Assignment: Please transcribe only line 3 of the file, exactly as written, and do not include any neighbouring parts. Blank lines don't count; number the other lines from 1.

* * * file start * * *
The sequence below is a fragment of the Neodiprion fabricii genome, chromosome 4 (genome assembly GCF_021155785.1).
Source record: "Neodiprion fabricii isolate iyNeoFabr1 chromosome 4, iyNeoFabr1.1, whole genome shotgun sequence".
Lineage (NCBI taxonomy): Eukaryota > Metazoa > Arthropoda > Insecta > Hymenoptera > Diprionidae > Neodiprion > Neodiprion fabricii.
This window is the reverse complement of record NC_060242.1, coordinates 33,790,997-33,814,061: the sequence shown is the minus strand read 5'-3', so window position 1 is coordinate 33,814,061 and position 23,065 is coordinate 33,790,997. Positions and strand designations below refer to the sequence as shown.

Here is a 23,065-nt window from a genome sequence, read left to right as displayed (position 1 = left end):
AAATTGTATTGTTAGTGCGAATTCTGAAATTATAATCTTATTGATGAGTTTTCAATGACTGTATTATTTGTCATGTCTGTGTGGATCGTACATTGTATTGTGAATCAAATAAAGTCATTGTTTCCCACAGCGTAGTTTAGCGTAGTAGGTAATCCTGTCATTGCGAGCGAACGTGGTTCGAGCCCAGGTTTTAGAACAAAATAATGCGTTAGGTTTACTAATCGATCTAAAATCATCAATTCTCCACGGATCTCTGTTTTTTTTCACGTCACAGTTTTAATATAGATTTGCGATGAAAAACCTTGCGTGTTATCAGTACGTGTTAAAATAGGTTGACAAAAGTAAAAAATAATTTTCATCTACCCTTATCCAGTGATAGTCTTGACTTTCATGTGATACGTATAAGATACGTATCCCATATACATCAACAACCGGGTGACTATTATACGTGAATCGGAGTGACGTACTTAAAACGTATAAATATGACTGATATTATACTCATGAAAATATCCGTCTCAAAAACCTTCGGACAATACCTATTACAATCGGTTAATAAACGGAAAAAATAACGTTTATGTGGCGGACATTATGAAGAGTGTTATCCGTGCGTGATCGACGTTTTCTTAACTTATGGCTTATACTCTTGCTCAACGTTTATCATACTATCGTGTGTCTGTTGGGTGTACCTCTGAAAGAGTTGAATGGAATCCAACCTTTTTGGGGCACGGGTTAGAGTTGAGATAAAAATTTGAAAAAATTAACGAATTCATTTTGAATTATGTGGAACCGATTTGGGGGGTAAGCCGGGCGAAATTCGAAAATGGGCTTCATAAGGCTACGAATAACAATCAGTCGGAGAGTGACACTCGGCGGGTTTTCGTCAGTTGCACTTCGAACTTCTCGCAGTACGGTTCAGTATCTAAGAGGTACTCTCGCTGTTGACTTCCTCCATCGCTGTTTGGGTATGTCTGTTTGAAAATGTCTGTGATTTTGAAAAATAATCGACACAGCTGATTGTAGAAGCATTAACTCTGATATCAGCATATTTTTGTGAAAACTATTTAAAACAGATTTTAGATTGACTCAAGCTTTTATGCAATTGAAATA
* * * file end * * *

Lineage (NCBI taxonomy): Eukaryota > Metazoa > Arthropoda > Insecta > Hymenoptera > Diprionidae > Neodiprion > Neodiprion fabricii.